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Sprint on Wednesday outlined its plan for WiMax services and equipment.
WiMax is a next-generation mobile broadband technology that has a theoretical limit of 75 Mbps. While Sprint's real-world 4G networks are offering peak download speeds of up to 12 Mbps, this is three to five times the data speeds of current 3G networks from any mobile operator.
Sprint currently offers 4G services in Baltimore, but it plans to expand that to Atlanta; Charlotte, N.C.; Chicago; Dallas; Fort Worth, Texas; Honolulu; Las Vegas; Philadelphia; Portland, Ore.; and Seattle by the end of the year. It didn't detail the order of deployment, but many industry watchers expect Chicago's network to be lit up next.
Not surprisingly, Sprint's plans to sell WiMax service lines up identically with Clearwire's WiMax deployment schedule. Clearwire, which already has 4G networks in Baltimore and Portland, Ore., will sell WiMax services to the likes of Sprint and Comcast, as well as offer commercial mobile broadband access.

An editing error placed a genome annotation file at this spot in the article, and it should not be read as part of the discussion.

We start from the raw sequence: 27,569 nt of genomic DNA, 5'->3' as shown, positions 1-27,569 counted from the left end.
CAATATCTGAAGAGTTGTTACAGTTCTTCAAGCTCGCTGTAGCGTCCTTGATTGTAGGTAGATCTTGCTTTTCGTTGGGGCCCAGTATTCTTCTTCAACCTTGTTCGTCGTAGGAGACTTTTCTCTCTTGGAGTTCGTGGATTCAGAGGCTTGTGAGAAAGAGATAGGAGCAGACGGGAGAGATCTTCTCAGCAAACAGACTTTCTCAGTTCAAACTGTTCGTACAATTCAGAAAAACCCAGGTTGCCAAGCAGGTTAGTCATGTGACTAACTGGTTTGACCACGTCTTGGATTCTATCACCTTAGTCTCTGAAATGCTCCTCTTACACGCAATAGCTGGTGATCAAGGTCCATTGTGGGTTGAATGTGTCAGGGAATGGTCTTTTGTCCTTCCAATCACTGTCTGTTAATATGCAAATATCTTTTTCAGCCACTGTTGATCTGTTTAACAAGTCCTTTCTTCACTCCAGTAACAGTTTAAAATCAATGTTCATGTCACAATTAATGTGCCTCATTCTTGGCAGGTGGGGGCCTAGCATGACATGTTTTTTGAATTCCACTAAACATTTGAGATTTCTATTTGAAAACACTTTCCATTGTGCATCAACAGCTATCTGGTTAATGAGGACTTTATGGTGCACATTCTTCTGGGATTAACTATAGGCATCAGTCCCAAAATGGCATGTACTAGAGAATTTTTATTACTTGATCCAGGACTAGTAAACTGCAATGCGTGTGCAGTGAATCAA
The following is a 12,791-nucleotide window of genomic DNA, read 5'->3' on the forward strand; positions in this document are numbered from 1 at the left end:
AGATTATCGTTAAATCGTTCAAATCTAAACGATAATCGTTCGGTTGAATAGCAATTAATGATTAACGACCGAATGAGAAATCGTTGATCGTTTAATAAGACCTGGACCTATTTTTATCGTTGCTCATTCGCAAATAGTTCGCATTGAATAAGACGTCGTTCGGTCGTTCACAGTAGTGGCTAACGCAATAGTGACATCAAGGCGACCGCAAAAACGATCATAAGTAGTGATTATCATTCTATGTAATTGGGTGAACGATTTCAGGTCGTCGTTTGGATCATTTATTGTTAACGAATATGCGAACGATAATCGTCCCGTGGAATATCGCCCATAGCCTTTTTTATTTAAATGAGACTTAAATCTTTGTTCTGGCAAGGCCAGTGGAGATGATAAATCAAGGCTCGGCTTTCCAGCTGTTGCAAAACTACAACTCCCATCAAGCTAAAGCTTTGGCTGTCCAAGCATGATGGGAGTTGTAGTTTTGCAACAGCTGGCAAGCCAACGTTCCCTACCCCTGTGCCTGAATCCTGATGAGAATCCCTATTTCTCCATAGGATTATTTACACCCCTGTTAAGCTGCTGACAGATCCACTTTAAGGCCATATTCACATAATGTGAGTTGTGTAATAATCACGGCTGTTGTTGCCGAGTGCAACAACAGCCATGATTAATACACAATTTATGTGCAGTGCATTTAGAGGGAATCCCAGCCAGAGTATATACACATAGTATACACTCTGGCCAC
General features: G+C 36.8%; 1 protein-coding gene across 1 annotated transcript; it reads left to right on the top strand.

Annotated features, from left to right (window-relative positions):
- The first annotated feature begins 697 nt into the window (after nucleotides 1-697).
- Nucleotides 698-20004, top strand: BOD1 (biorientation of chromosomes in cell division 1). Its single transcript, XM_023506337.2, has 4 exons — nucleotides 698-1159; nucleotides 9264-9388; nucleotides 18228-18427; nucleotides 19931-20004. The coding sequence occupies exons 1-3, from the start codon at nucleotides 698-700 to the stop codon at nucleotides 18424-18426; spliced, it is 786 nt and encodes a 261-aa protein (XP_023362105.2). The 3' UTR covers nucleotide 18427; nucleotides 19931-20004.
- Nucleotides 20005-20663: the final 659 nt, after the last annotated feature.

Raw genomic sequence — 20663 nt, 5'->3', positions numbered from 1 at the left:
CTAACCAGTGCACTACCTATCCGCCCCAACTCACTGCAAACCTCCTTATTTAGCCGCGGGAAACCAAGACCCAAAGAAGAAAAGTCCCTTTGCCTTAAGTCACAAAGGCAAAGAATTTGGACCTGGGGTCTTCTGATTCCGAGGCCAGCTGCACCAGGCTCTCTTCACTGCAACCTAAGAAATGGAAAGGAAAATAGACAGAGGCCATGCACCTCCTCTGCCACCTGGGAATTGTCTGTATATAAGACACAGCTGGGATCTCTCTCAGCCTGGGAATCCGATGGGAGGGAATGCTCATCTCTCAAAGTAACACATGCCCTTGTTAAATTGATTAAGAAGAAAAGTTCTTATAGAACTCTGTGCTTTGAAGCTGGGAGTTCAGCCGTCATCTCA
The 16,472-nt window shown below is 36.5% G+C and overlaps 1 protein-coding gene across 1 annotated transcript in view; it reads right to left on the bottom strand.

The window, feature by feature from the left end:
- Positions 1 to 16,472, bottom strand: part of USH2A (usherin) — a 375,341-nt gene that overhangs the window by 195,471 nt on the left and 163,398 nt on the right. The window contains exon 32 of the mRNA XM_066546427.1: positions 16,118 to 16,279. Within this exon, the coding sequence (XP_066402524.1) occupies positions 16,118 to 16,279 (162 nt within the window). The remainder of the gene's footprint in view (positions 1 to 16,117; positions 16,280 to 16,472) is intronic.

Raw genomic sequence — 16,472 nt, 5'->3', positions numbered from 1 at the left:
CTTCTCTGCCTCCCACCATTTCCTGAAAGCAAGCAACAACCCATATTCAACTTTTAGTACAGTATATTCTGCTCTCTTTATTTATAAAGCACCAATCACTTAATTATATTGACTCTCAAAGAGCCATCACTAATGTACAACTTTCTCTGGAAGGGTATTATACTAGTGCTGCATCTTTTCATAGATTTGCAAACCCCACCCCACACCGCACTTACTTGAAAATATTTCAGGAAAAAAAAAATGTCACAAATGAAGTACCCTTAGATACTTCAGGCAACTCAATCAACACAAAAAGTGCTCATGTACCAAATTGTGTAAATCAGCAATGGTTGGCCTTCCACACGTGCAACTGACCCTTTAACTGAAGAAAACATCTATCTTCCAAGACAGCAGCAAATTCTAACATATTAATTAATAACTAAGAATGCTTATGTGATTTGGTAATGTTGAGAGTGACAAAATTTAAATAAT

Over the next two years, the third-largest U.S. carrier said it would be bringing a 4G data card, embedded laptops, small-office WiMax modems, and a cell phone capable of accessing 3G and WiMax networks. The company already has introduced a dual-mode modem for laptops that lets users access Sprint's CDMA and WiMax networks in Baltimore.
Sprint is pushing to expand its 4G services before its rivals get going with networks based on Long Term Evolution technology. LTE offers a higher theoretical speed than WiMax, and more wireless carriers around the world are supporting it. WiMax was thought to have a sizable time-to-market advantage over its 4G rival, but Verizon Wireless recently said it would deploy an LTE network in 25 to 30 markets by the end of 2010.
LTE vs. WiMax won't be the typical winner-take-all showdown. Learn what each brings to the race (registration required).